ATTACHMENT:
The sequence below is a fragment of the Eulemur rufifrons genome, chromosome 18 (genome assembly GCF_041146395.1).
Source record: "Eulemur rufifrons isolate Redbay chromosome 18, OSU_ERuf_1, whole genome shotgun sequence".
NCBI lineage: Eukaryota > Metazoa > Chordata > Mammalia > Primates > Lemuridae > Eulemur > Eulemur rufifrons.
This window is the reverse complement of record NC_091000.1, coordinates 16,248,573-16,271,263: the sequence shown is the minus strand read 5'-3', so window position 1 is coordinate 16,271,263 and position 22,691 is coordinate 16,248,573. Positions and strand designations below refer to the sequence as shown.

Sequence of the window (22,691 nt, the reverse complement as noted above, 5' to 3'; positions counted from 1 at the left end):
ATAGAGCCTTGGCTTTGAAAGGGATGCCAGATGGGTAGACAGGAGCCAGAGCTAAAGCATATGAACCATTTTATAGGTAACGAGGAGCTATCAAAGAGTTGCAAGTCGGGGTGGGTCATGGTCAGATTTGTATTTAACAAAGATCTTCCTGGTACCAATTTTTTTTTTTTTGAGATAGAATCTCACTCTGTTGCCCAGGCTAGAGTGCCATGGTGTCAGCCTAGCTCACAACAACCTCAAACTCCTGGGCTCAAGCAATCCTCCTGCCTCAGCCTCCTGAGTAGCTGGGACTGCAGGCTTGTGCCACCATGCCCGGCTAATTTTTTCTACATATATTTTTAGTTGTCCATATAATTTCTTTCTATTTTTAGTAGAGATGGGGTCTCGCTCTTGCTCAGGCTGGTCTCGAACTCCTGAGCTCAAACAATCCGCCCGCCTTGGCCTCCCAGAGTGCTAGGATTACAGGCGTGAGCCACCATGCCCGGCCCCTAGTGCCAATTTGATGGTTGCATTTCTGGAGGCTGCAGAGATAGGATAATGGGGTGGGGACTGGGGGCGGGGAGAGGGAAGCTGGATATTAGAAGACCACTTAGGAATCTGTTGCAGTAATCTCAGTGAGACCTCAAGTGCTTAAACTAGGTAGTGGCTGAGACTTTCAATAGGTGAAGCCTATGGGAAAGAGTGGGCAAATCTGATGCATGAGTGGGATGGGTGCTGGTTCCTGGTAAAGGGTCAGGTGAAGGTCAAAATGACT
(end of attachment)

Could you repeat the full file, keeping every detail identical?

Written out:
The sequence below is a fragment of the Eulemur rufifrons genome, chromosome 18 (genome assembly GCF_041146395.1).
Source record: "Eulemur rufifrons isolate Redbay chromosome 18, OSU_ERuf_1, whole genome shotgun sequence".
NCBI lineage: Eukaryota > Metazoa > Chordata > Mammalia > Primates > Lemuridae > Eulemur > Eulemur rufifrons.
This window is the reverse complement of record NC_091000.1, coordinates 16,248,573-16,271,263: the sequence shown is the minus strand read 5'-3', so window position 1 is coordinate 16,271,263 and position 22,691 is coordinate 16,248,573. Positions and strand designations below refer to the sequence as shown.

Sequence of the window (22,691 nt, the reverse complement as noted above, 5' to 3'; positions counted from 1 at the left end):
ATAGAGCCTTGGCTTTGAAAGGGATGCCAGATGGGTAGACAGGAGCCAGAGCTAAAGCATATGAACCATTTTATAGGTAACGAGGAGCTATCAAAGAGTTGCAAGTCGGGGTGGGTCATGGTCAGATTTGTATTTAACAAAGATCTTCCTGGTACCAATTTTTTTTTTTTTGAGATAGAATCTCACTCTGTTGCCCAGGCTAGAGTGCCATGGTGTCAGCCTAGCTCACAACAACCTCAAACTCCTGGGCTCAAGCAATCCTCCTGCCTCAGCCTCCTGAGTAGCTGGGACTGCAGGCTTGTGCCACCATGCCCGGCTAATTTTTTCTACATATATTTTTAGTTGTCCATATAATTTCTTTCTATTTTTAGTAGAGATGGGGTCTCGCTCTTGCTCAGGCTGGTCTCGAACTCCTGAGCTCAAACAATCCGCCCGCCTTGGCCTCCCAGAGTGCTAGGATTACAGGCGTGAGCCACCATGCCCGGCCCCTAGTGCCAATTTGATGGTTGCATTTCTGGAGGCTGCAGAGATAGGATAATGGGGTGGGGACTGGGGGCGGGGAGAGGGAAGCTGGATATTAGAAGACCACTTAGGAATCTGTTGCAGTAATCTCAGTGAGACCTCAAGTGCTTAAACTAGGTAGTGGCTGAGACTTTCAATAGGTGAAGCCTATGGGAAAGAGTGGGCAAATCTGATGCATGAGTGGGATGGGTGCTGGTTCCTGGTAAAGGGTCAGGTGAAGGTCAAAATGACT